Eric Ware: I was born in San Angelo, TX and reared in Montgomery, AL.
Tell me about growing up in Montgomery. When did you move there, and what types of experiences and people influenced you to become an actor/writer? Are you out? Share a story or two.
I’ve been in Montgomery since I was 5 years old and I’m very proud of being from the birthplace of the civil rights movement. When most people outside of Alabama think of us, all they can see is black and white footage of police dogs and the KKK. They forget, however, that Montgomery, AL is the place that fired the shot heard round the world and actually led by example. Down the road from us is Lowdes County, birthplace of the Black Panthers, and it was here, in Montgomery, where King was schooled by Bayard Rustin.
Of course I’m out. Why would I write a gay book, use my real name, and show up at pride festival if I wasn’t out? I’m out at home and was even out on my job as a car salesman at Montgomery Ford Lincoln Mercury where I enjoyed the full support of management.
Well, you know it’s always good to ask these things. You could have written this book in a closet for all I know. Anyways, continue.
I’ve lived for years in Atlanta, Los Angeles, and briefly in New York where I starred on Broadway in Mule Bone, a play by Langston Hughes and Zora Neal Hurston. Mule Bone was produced by The Lincoln Center and performed at the Barrymore Theatre. Other stars of Mule Bone included Vanessa Williams of television’s Soul Food and Akosua Busia, best known as Whoopi Goldberg’s sister in The Color Purple.
Tell us about The Down Low Diaries. Why is this book vital to read?
The Down Low Diaries is hardly the first book that deals with being black and in the closet. However, unlike some other books on the subject, it offers a far less apologetic or explanatory view of the DL.
What’s the motivation behind structuring the book this way? Should DL men be proud of themselves?
I doubt DL men are proud of themselves because they are keeping a major part of themselves a secret due to shame. Then again, one of the common characteristics of many DL brothers is a complete lack of introspection. I’ve been in the closet and now I’m out and being out is better. But there are a surprising number of people who don’t seem to think about it and it doesn’t seem to bother at all.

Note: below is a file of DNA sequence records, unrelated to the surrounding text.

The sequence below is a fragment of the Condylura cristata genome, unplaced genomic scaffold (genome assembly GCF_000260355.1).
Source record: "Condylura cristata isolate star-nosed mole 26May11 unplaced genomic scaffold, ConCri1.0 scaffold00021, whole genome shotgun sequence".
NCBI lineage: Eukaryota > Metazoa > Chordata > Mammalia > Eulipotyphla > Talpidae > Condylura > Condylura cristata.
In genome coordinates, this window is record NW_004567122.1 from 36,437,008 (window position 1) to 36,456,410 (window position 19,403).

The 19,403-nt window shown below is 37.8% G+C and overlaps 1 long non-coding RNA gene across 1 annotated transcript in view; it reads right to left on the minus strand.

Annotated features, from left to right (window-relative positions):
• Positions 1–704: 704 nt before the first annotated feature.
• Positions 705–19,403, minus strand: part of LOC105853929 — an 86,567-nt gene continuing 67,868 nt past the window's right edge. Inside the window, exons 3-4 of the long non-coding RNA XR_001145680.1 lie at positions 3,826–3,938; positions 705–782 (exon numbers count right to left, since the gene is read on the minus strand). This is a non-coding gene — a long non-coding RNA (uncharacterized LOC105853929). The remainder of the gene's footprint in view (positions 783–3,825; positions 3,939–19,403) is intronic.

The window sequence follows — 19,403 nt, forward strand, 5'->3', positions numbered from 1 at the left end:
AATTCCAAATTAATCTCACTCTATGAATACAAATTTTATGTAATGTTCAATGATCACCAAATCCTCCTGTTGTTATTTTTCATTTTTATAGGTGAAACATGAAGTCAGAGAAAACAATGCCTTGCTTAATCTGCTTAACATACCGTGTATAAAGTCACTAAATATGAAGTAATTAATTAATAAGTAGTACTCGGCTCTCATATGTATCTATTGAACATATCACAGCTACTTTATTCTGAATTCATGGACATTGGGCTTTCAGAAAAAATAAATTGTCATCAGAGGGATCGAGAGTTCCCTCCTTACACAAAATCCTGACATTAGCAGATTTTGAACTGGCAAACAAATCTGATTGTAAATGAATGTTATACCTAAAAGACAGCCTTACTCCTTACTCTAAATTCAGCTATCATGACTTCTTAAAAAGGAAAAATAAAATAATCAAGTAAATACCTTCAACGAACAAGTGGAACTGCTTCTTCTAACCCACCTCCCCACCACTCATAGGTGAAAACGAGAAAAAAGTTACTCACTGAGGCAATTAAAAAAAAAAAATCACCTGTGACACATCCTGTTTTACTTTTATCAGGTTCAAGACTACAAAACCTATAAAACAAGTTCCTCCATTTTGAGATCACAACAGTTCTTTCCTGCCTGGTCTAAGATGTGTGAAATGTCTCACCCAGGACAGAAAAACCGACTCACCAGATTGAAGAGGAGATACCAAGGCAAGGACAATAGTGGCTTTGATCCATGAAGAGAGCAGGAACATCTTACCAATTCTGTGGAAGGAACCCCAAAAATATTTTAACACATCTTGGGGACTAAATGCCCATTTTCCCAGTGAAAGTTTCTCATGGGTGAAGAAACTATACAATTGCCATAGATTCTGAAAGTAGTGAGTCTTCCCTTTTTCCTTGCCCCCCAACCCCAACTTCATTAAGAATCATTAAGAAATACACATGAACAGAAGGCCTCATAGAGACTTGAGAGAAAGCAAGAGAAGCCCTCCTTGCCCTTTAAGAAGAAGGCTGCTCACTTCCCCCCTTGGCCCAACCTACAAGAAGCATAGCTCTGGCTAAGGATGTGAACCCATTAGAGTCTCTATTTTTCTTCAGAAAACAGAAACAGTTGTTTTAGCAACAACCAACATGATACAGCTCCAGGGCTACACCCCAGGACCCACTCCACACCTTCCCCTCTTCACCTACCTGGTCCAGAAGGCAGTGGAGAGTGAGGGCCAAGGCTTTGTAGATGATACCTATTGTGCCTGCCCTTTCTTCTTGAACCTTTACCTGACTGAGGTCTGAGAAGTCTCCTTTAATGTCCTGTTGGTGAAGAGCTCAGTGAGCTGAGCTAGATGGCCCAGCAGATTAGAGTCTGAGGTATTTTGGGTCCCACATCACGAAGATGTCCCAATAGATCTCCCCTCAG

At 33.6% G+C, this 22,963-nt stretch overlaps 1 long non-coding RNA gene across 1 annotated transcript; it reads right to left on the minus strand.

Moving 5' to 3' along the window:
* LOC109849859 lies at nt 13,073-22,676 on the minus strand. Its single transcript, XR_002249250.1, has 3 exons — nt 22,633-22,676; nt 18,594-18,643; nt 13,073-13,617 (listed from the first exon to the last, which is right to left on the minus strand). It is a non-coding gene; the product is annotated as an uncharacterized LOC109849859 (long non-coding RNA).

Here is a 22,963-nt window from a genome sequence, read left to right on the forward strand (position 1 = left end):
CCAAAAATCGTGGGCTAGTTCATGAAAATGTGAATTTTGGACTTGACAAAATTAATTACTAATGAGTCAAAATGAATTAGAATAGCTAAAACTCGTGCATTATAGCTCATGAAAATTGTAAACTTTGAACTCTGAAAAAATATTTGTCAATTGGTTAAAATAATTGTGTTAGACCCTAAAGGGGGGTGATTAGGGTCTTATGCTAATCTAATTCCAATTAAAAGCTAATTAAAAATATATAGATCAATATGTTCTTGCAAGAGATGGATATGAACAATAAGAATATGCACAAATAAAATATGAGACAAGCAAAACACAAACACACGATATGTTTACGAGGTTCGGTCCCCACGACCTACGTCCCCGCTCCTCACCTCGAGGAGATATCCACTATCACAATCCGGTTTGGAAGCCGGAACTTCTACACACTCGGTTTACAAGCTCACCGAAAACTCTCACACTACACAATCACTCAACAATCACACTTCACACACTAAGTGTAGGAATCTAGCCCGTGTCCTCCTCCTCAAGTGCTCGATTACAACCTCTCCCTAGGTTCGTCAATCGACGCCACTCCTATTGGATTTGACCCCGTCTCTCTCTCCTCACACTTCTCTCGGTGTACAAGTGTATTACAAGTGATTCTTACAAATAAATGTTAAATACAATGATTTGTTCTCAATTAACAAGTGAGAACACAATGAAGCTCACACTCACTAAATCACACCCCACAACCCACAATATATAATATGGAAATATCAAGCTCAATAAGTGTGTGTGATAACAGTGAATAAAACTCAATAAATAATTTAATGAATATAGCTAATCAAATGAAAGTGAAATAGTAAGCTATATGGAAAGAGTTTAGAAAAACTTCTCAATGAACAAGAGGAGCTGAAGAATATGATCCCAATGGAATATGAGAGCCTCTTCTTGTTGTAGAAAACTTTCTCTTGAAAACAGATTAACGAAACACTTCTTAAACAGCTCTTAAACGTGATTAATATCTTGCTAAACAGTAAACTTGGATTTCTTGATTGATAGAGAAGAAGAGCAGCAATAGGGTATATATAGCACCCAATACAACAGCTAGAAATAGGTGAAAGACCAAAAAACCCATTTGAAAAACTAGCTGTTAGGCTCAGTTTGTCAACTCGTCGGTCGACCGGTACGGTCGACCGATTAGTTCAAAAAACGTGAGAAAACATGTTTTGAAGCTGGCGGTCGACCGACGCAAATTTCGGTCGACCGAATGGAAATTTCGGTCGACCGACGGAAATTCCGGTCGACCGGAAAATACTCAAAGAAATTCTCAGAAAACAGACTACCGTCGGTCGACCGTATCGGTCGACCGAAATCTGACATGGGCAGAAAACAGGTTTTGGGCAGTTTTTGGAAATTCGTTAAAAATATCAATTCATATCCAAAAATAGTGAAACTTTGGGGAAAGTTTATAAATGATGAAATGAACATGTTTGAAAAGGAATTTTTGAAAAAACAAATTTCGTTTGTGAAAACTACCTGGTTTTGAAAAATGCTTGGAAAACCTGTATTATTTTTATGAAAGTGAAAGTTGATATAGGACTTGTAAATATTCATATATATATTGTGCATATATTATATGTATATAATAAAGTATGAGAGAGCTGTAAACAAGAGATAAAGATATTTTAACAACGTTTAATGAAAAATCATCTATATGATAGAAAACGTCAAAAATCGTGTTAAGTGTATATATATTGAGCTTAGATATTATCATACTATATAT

Also, every other day it seems, another rapper (Ja Rule), pundit (Ann Coulter), or television host (Jerry Lewis) feels it’s fine to insult gay people every where. The Down Low Diaries offer a place where readers can recognize themselves, or people they know, in a world that sometimes seem dedicated to their extermination.
The slang itself is derived from an earlier seventies slang about keeping something on “qt” (quiet tip). It’s stupidly come to mean a (black) man who doesn’t identify as homo but enjoys homo sex, on the qt, a homosexual in heterosexual clothing. This culprit had to be invented because the black community was looking for a reason for why straight black women were contracting HIV, and so that’s when the emergence of a down low culture arrived in the consciousness of the public – despite that there are no studies or statistics to back this theory. Give me your definition for the “down low.”
There is no new definition for the down low. It’s simply being in the closet by another name and it irritates me when people like to pretend it means something different and more complicated.
How are folks receiving The Down Low Diaries?
The book is being enthusiastically received and I’m grateful for that. The Down Low Diaries is available nationwide so it’s being promoted all over, such as, the stories in Instinct magazine and UNEQ magazine. The Down Low Diaries is a title that automatically makes people want to investigate what it’s about. However, I never knew before how many books have “diaries” in the title. The Princess Diaries. The Hardcore Diaries. The Nanny Diaries. And on television, The Fashionista Diaries. I guess all God’s chillun love diaries.
This is simply this character’s world and we’re coming along for the ride. The Down Low Diaries is entertaining and gives the reader an escape from every day life. It’s a quick read and most people want to read it again. Furthermore, the book is vital because, even though this is the 21st Century, we still live in a world where men feel they have to have sex in public bathrooms to find a place to be themselves.
Can you have it all? Equality and sex in public places? Apparently Senator Craig does – allegedly. I know I certainly do. I don’t know if it’s totally true that men feel like they have to have sex in public bathrooms to be themselves. Maybe. I have always thought it was more complicated than that. A want for touch. For love and affection, perhaps. You know what I mean?